This week in financial history marks the end for one of the most notorious American gangsters, the birthday of Warren Buffett's mentor and much more. (Missed last week's article? Check out Wall Street History: May Day and Voodoo Accounting.)
IN PICTURES: 4 Biggest Investor Errors
Party Like It's 1999
On May 3, 1999, the Dow Jones Industrial Average closed above 11,000 for the first time in its history. Like many of the Dow milestones, this one wouldn't be important, except for the fact that Wall Street celebrated passing the 11,000 mark again this April - 11 years after the first time. What happened in between, of course, was a one-two combination involving the internet bubble in stocks and the subprime mortgage mess. Despite the "lost decade" between then and now, Wall Street was joyous to see 11,000 again - and to have an excuse to put Prince back on their playlists.
The Taxman Takes Down Capone
You can get away with murder, just don't cheat on your taxes. At least, that's the lesson Al Capone learned on May 4, 1932. The Chicago mob boss got away with slaughtering seven men in the Saint Valentine's Day Massacre, but he was convicted for the less than sensational crime of tax evasion. Capone was sentenced to 11 years in jail and fined $80,000. Capone lost control of his organization because of his incarceration and complication due to syphilis. Although many officers of the law sought Capone in connection with hundreds of crime, it was his tax filing that did him in. Well, that and syphilis.
Happy Birthday, Karl
On May 5, 1818, Karl Marx was born. Marx is often seen as a foil to Adam Smith, a kind of father of communism as Smith is to economics and capitalism. Though his ideas were well-intentioned, communism was destructive when put into practice. (Find out how former Iron Curtain countries used private enterprise to join the world financial markets in State-Run Economies: From Public To Private.)
Although defenders of Marx often point to almost half of the people in the world living under communism within a century of his death, it's telling that those nations have historically lagged behind the rest of the world in terms of development, lifespan and, of course, freedom. It's a great irony that it is people living under capitalism campaigning most loudly for communism - the people living under communism are too busy trying to escape or survive.
Filings Go Digital
On May 6, 1996, the SEC changed its filing requirements to use the new Electronic Data Gathering, Analysis, and Retrieval system (EDGAR). All of the approximately 160,000 publicly traded companies in the U.S. now need to send their financials in electronic form. This seemingly insignificant update from paper to digital unleashed the power of computers to sift through all the financials for certain criteria.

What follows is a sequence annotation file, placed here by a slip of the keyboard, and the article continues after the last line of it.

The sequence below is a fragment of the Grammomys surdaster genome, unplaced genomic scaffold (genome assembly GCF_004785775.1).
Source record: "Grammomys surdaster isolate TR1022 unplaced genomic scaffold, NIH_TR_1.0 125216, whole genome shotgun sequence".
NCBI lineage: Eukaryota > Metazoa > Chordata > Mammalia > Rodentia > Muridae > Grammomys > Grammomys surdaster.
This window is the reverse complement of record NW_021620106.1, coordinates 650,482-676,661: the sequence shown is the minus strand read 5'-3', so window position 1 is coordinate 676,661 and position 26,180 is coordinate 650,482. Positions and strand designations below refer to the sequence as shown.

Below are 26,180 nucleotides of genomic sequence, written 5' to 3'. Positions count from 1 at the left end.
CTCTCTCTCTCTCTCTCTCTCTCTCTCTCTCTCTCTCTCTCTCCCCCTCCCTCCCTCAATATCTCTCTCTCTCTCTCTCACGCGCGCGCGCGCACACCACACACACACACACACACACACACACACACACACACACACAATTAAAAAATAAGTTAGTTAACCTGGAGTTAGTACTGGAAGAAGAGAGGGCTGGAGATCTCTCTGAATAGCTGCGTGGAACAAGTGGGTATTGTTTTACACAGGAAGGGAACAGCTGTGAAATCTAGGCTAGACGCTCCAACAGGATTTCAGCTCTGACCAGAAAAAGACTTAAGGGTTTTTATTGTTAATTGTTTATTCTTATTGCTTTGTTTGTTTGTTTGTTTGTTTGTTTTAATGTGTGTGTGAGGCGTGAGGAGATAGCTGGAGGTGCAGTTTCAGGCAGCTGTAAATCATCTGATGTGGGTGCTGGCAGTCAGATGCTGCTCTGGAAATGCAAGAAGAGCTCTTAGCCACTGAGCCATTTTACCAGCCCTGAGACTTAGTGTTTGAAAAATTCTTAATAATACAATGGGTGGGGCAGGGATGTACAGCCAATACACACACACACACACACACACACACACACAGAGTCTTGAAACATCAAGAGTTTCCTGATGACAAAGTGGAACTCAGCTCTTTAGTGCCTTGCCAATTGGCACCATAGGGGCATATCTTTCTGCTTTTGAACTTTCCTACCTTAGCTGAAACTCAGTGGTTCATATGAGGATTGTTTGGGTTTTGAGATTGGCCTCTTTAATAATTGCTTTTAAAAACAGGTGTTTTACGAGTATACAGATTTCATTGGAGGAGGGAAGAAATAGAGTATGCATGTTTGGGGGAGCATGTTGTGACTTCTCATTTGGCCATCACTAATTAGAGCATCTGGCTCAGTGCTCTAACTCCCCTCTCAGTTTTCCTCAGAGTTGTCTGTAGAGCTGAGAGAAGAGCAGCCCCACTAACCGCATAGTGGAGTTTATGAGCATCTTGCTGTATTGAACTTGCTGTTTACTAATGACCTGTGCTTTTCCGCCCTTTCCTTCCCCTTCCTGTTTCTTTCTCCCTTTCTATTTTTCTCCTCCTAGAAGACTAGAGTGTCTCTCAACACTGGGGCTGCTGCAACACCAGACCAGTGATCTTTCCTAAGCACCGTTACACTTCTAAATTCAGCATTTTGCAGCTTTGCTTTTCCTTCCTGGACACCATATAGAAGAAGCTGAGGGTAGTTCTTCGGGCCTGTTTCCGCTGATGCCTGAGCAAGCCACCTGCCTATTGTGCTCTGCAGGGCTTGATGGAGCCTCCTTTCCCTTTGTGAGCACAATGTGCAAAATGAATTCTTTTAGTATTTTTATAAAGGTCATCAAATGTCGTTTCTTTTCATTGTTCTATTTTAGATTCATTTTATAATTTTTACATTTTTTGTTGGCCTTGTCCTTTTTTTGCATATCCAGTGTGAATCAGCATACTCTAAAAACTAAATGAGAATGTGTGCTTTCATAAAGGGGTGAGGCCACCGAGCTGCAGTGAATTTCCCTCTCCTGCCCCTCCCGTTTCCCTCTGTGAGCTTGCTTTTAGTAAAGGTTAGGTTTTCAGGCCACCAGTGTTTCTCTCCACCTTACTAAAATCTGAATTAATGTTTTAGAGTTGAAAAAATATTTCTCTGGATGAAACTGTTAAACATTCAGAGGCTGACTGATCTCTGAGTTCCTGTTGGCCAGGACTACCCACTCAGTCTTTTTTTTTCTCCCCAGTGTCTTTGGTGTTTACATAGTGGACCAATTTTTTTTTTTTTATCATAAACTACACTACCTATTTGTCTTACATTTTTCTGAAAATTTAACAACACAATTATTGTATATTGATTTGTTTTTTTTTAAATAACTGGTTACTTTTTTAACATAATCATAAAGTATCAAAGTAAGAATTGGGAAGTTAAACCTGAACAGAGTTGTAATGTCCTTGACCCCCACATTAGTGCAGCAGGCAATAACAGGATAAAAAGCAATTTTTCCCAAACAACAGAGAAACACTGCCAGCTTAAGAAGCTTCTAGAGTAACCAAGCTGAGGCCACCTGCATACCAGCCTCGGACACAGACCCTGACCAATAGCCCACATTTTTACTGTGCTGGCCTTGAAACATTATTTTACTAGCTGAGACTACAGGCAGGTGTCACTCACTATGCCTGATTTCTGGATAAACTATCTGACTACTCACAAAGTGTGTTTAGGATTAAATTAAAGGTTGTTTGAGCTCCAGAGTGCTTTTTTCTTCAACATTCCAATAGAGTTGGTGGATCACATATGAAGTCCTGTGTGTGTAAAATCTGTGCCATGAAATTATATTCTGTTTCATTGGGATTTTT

Although this vastly speeds up the process, many successful investors still flip through hundreds of paper copies to evaluate investments - Warren Buffett is one notable Luddite in this respect. (You may think the recent financial meltdown changed things, but don't be fooled: those unfussy sayings from the Oracle of Omaha still rule. Don't miss Rules That Warren Buffett Lives By.)
The Morning After
It must have seemed like a good idea at the time. On May 7, 1998, Daimler-Benz chained itself to Chrysler in one of the largest mergers in history - a $38 billion dollar marriage that would last less than 10 years. The cultures never melded and no synergy could hide the fact that Daimler had acquired the faltering Chrysler, no matter what the press release said. Daimler sold Chrysler off to Cerberus Capital Management.
Chrysler went bankrupt in 2009 - again - and the new Chrysler emerged the same year. Now on its second bailout and third name change, Chrysler has shown some skill in enticing investors into its bonds and stocks, and then leaving them with regrets and a lighter portfolio the morning after. (Uncle Sam has saved Chrysler with money from taxpayers' pockets despite the fact that it failed the same test twice. Learn more in Chrysler Bailout 2009: Third Time's A Charm?)
The Birth of the Intelligent Investor
On May 8, 1894, Benjamin Graham was born. Graham literally wrote the book on value investing, The Intelligent Investor, and introduced concepts like intrinsic value and margin of safety. He is perhaps best known for mentoring Warren Buffett. Graham's most famous student has repeatedly referred to Graham's influence as being one of the most important in his life - and certainly the most important in shaping Buffet's investing style. Value investors the world over would have to agree.
That's all for this week. Next week, we'll look at some landmark moments in anti-trust legislation, the power of venture capital and much more. Until then.
Still feeling uninformed? Read this week's financial news highlights in Water Cooler Finance: Buffett's Armed and Greece Keeps Falling.